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CHAPTER II

REVIEW OF RELATED LITERATURES

2.1 Theoretical Framework

2.1.1 Morphology

Morphology is a part of Linguistics. It is a study of words. There are

some definitions of morphology based on some experts as follows:

John Lions (1968) says :

.morphology deals with the internal structure of

words

L. Bloomfield ( 1973) says:

By the morphology of a language we mean the

constructions in which bound forms appear among the

constituents.

H.A. Gleason ( 1970 ) says:

.morphology is the description of the more intimate

combinations of morphemes, roughly what are familiarly

called words.

Charles F. Hockett ( 1958 : 177) says:

Morphology includes the stock or segmental morpheme

and the ways in which words are built out of them.

From the definitions above we can conclude that Morphology is a branch

of Linguistics that studies the word form, the forming process of word and also its

changing in forms which creates the difference in function and meaning.

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Morphology, Phonology, Phonemics and Syntax are related each other.

However, based on the object of study each of them has different scope. The

object of Morphology is called Morpheme, the object of Phonology is sound, the

object of Phonemics is Phoneme, and the object of Syntax is sentence.

2.1.2 Morpheme

There are some definitions of Morpheme based on experts:

L. Bloomfield says in his book, Linguistics form which bears no partial

phonetic semantics resemblance to any other form is a simple form morpheme.

Charles F. Hockett says that Morphemes are the smallest individually meaningful

elements in the utterances of a language.

Then, Ramlan (1980:11) says,

Morpheme adalah bentuk yang paling kecil yang tidak


mempunyai bentuk lain sebagai unsurnya. (Morpheme
is the smallest element which cannot be divided into
any other forms.)

So we can conclude that Morpheme is the smallest element that cannot be

divided into several elements and has a meaning. All the based form is

Morpheme. In Linguistics we can find that Morpheme is classified into two: Free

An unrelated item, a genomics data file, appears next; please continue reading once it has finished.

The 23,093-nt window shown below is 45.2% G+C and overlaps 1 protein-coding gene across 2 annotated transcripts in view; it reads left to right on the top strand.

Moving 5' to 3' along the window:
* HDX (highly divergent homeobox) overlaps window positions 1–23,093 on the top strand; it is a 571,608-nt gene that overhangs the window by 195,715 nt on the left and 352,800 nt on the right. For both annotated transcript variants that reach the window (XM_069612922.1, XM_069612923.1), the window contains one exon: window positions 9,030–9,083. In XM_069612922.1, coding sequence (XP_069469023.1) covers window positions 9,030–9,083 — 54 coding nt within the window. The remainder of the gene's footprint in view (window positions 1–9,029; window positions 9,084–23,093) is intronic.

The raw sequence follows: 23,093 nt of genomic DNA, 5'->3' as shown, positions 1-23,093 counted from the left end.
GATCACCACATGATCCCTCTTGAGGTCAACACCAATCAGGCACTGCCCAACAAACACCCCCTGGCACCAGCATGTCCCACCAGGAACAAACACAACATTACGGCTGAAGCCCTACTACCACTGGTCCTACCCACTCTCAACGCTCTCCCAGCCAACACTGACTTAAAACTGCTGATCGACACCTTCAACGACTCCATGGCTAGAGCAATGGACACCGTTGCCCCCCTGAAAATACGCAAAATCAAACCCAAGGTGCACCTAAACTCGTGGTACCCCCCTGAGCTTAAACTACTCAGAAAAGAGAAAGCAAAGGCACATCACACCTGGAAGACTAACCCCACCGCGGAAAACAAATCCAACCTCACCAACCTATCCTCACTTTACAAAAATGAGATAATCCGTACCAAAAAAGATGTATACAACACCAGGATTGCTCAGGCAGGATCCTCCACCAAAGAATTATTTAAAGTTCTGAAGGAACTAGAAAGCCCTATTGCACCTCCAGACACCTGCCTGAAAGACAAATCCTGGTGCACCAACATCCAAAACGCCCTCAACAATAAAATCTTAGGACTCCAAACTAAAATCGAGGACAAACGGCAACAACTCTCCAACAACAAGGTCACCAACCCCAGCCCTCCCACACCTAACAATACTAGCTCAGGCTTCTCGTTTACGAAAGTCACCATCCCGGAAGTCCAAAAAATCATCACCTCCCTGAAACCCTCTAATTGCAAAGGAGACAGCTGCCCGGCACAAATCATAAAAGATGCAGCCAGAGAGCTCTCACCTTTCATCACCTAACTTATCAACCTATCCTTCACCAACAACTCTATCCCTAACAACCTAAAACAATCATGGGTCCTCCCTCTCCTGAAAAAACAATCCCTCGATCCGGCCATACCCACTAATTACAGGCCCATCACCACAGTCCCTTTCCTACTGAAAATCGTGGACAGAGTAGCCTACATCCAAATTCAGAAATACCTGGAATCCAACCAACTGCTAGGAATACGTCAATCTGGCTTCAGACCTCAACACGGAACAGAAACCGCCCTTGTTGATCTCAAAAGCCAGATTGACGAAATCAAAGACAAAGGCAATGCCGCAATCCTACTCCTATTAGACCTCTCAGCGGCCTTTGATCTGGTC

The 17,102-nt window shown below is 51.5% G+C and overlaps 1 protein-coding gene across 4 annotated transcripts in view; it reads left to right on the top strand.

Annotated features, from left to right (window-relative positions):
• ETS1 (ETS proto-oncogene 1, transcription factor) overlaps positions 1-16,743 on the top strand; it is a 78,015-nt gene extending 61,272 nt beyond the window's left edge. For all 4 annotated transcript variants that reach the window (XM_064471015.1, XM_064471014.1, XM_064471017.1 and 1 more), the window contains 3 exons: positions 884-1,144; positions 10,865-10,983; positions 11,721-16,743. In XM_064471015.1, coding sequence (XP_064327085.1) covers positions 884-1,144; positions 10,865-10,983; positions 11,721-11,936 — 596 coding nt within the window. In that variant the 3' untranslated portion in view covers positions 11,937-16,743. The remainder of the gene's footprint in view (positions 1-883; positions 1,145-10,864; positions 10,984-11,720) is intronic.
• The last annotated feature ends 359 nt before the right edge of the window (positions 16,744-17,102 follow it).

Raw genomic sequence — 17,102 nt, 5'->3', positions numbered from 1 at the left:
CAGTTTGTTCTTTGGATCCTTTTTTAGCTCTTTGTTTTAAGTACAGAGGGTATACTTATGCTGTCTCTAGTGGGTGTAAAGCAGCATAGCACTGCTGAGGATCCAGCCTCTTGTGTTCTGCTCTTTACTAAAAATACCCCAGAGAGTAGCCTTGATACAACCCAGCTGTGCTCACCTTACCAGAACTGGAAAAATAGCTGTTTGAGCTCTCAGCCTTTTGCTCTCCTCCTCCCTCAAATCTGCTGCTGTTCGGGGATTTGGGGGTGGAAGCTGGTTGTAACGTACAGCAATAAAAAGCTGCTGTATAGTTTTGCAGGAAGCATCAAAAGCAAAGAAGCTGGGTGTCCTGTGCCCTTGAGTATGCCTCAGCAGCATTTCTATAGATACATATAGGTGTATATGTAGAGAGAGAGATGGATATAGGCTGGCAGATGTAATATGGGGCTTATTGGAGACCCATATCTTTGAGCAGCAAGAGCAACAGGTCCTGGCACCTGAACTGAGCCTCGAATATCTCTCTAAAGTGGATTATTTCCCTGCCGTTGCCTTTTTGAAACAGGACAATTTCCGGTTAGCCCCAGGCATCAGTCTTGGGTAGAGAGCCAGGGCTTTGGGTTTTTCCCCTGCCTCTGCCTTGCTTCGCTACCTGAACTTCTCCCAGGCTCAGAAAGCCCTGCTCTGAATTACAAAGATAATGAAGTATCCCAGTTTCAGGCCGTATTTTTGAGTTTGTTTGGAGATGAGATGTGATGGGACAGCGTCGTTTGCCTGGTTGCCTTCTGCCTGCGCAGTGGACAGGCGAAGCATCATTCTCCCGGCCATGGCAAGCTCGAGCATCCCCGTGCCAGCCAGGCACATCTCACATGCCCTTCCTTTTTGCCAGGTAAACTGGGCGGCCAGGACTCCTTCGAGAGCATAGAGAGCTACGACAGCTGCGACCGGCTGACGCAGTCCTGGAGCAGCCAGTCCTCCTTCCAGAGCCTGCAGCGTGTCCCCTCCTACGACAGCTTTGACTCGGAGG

Morpheme and Bound Morpheme. Free Morpheme is a morpheme that can stand

alone (independent) without bound morpheme. For example : run, read, far, etc.

While bound morpheme is a morpheme that cannot stand alone (dependent) but

have to attach to free morpheme. For example: Affixation: Prefix, Suffix, and

Infix.

In English, there are 10 prefixes : in-(adj), un- (adj), un-(verb), dis-(verb),

dis- (noun), dis-(adj), dis-(verb),re- (verb), ex-(noun), in- (noun). For example,

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the word discount in English has a new meaning as reduction in price after

being attached together. Discount derives from the combination of prefix /dis-/

and verb /count/. While in Gayonese the are 7 prefixes : /mu-/, /pe-/, /be-/, /ke-/,

/te-/, /i-/, and /se-/. For example, the word munyara derives from the combination

of prefix /mu-/ and /sara/ which means unite in English and menyatu in

Bahasa.

2.1.3 Word

Based on the Oxford Advanced Learners Dictionary(1995:1374), Word is

a sound or group of sounds that expresses a meaning and forms an independent

unite of a language. From the statement above, we can conclude that word is the

smallest free element or we can also say that every free element is a word. There

are some criterions that can be used to identify a word:

1. A word might consists of one free morpheme. For example : sick, sleep,

fall, etc. These are called simple words.

2. A word might consists of one free morpheme and minimum one bound

morpheme. For example: unlock, unreal, dismiss, etc. These are called

complex words.

3. A word might consists of one bound morpheme or more with one more

bound morpheme with it. From example : unbreakable, unfaithfully, etc.

These are also called complex words.

4. A word might consists of one free morpheme and one free morpheme or

one bound morpheme. For example in Bahasa we find the word:

matahari, hulubalang, syahbandar. These are called compound word.

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So, we can conclude that each basic form is morpheme but not every

morpheme can be classified as word and not all morphemes can be made into

basic form.

2.2 An Account on Morphological Process

According to Nida, Morphology is the study of morphemes and their

arrangements in forming words (1967 : 1). Charles F. Hockett, (1958 :177) says,

Morphology includes the stock or segmental morpheme and the ways in which

words are built out of them. Katamba (1994 : 3 ) says that morphology is study

of internal structure.

Then, Samsuri (1975:37) states: Suatu cara pembentukan kata-kata

dengan menghubungkan morfem yang satu dengan morfem yang lain.( The way

of words forming by relating one morpheme to another.)

From the explanation given above, it is clear that morphology is the study

of word forming which also distinguish a word from morpheme. For example the

word /recheck/ has two morphemes : /re-/ which is bound morpheme and check

which is free morpheme. /Re-/ is dependent morpheme and can not stand alone if

it is combined with other independent morpheme. So we can conclude that

morphological process is the process of morphological which includes the

Affixation (Prefixation, Suffixation, Infixation ) Circumfixation, Modification and

Reduplication. A morphological process is a means of changing a stem to adjust

its meaning to fit its syntactic and communicational context.

(http://www.sil.org/linguistics/GlossaryOfLinguisticTerms/WhatIsAMorphologicalProces